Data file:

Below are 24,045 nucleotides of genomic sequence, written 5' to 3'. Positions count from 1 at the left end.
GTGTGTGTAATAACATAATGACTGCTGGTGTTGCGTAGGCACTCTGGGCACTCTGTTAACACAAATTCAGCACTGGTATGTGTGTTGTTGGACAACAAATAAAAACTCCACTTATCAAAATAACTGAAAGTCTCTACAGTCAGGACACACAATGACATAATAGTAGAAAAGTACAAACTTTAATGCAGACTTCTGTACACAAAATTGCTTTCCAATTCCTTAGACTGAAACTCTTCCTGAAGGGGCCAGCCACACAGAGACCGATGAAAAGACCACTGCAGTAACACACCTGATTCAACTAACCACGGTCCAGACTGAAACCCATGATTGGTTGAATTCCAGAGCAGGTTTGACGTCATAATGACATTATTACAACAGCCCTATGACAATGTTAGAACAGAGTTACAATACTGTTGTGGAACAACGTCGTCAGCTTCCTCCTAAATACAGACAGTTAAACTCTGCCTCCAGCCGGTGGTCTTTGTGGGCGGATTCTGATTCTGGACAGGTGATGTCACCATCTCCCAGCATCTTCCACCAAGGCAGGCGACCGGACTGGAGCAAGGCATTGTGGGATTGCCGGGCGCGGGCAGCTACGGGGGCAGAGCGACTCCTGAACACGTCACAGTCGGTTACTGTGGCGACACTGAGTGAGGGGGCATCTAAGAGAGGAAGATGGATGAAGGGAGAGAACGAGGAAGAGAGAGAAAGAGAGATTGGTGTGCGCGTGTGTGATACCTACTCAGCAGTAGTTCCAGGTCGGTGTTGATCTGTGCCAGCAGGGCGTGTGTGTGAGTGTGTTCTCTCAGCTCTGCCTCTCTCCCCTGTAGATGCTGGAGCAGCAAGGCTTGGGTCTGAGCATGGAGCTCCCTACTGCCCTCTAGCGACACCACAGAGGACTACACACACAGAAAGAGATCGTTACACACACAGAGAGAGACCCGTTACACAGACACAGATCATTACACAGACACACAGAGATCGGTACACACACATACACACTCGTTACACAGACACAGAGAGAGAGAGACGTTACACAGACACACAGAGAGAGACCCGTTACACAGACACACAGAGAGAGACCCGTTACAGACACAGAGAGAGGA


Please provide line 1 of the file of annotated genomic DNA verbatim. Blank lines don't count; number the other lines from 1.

Below are 24,045 nucleotides of genomic sequence, written 5' to 3'. Positions count from 1 at the left end.